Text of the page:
Data security can be somewhat of a “blind item” for SMBs, meaning it’s out of their area of expertise. But most...
won’t be hiring consultants to guide them through the process of assessing security issues and finding answers. That will be up to their vendors, their VARs and themselves. In many situations, file-level encryption is the right solution for these companies.
In an article on SearchSMBStorage.com, “Secure data storage strategies and budget-friendly security tools for SMBs,” Kevin Beaver lays out the security issues facing SMBs. He says that storage security for most SMBs can be a challenge for a number of reasons. There are typically too few people in IT to begin with, but often there are too many parties getting involved with the security decision, leading to an accountability problem. And, mobile devices are exacerbating the situation, enabling users to carry company data around in an easily lost and easily stolen package called a smartphone, PDA or tablet.
As Kevin mentions, data encryption can be especially useful at small businesses, but also at midsized companies, where VARs are more likely to spend their time. In most of these companies, IT staff members aren’t security experts, and the risks may not be so severe or so well-defined that sophisticated solutions are already in place. In these environments, encryption is often a piecemeal process that’s implemented at a number of levels, and probably not in a comprehensive way.
While money’s certainly tight in smaller companies and some freeware solutions are available, buying a comprehensive encryption package can be an appropriate investment. It can help address the challenges of not having enough IT staff or enough expertise in data security by providing a foundation for a company’s security infrastructure. Some products can extend that protection to data that’s accessed on mobile devices and tie in existing encryption solutions, like Microsoft’s BitLocker or Seagate’s drive encryption.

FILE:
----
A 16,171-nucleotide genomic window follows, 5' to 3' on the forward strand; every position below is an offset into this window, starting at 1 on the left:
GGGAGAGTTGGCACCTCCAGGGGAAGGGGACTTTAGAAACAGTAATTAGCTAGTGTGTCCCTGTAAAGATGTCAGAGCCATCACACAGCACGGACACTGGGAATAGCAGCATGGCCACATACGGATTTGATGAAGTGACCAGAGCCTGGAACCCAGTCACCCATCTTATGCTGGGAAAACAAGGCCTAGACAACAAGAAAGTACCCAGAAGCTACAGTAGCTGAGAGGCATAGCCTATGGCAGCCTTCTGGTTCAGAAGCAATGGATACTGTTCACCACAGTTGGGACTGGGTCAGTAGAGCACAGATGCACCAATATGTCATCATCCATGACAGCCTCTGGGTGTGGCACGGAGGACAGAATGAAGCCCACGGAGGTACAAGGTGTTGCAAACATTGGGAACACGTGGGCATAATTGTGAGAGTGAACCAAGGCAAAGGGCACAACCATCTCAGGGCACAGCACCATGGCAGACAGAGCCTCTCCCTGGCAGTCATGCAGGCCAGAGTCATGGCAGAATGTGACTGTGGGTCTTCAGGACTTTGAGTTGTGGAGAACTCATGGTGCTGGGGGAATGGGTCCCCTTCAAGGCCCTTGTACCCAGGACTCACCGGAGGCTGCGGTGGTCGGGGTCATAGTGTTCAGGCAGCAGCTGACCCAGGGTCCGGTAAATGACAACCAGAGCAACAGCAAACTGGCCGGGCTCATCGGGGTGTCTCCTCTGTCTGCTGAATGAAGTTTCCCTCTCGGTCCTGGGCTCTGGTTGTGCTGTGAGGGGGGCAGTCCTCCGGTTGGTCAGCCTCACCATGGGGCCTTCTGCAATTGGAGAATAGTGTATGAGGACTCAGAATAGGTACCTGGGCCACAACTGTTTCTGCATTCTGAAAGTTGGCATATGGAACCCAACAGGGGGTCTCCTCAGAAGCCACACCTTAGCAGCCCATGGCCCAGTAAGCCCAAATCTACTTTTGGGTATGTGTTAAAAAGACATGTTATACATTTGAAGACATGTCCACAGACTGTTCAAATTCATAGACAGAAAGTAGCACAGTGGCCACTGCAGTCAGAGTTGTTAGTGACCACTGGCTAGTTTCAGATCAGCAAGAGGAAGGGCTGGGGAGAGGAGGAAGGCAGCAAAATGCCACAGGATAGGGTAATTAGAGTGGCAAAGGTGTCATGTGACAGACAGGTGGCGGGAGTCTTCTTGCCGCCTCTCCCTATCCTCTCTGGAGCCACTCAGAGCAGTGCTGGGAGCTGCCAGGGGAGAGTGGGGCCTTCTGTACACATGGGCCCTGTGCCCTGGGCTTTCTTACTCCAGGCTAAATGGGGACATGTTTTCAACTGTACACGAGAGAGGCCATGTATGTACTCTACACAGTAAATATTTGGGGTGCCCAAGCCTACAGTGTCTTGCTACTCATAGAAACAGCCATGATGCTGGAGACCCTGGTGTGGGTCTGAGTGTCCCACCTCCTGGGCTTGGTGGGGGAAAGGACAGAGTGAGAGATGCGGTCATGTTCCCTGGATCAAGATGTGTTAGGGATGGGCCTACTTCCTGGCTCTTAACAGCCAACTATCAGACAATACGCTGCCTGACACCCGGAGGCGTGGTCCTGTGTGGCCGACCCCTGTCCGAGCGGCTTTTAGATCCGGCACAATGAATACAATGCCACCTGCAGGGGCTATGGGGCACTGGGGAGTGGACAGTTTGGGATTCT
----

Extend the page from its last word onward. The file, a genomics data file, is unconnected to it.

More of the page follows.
For many companies, data encryption is typically full-disk encryption (FDE), which often came on the device (like BitLocker) or was bought for a specific situation, like laptop data protection for salespeople. But FDE is cumbersome, since it applies to everything on the computer, even systems files. When anything is changed or added, FDE must be disabled. Like propping open the front door to carry in groceries, anything can come in or go out of the system during this vulnerable time. Encryption has gotten somewhat of a bad rap, due partly to the fact that it traditionally has relied on this less convenient full-disk methodology. Also, encryption can sometimes interfere with backups or other operations. These experiences can be frustrating and lead to improper use and poor results. Or the user can simply turn it off.
File-level encryption, on the other hand, allows data protection to be embedded in the file, staying with the data regardless of where it’s stored. This enables computer users to encrypt their data files and leave software and systems files open to facilitate updates or installation without requiring that encryption be turned off. It can also provide protection for mobile/handheld devices, as well as more traditional endpoint devices like desktops and laptops.
File-level encryption works well with server virtualization, where multiple VMs share the same physical storage volume. By encrypting individual VMDK files, it essentially provides VM-level encryption, allowing sensitive VMs to share physical resources. File-level encryption is also useful in multi-tenant cloud environments since it protects sensitive files and eliminates the reliance on data security by the cloud provider.
Security for data storage assets is an area in which many companies need some help. Data encryption can provide a compelling solution for VARs to lead with at organizations that have a myriad of storage and compute devices but a shortage of solid security expertise. File-level encryption, in particular, can be an effective way to protect sensitive data on servers, desktops, laptops and even mobile devices, while leaving the system available for maintenance and updates. It can also provide a way to secure data in shared, virtual server environments and the cloud.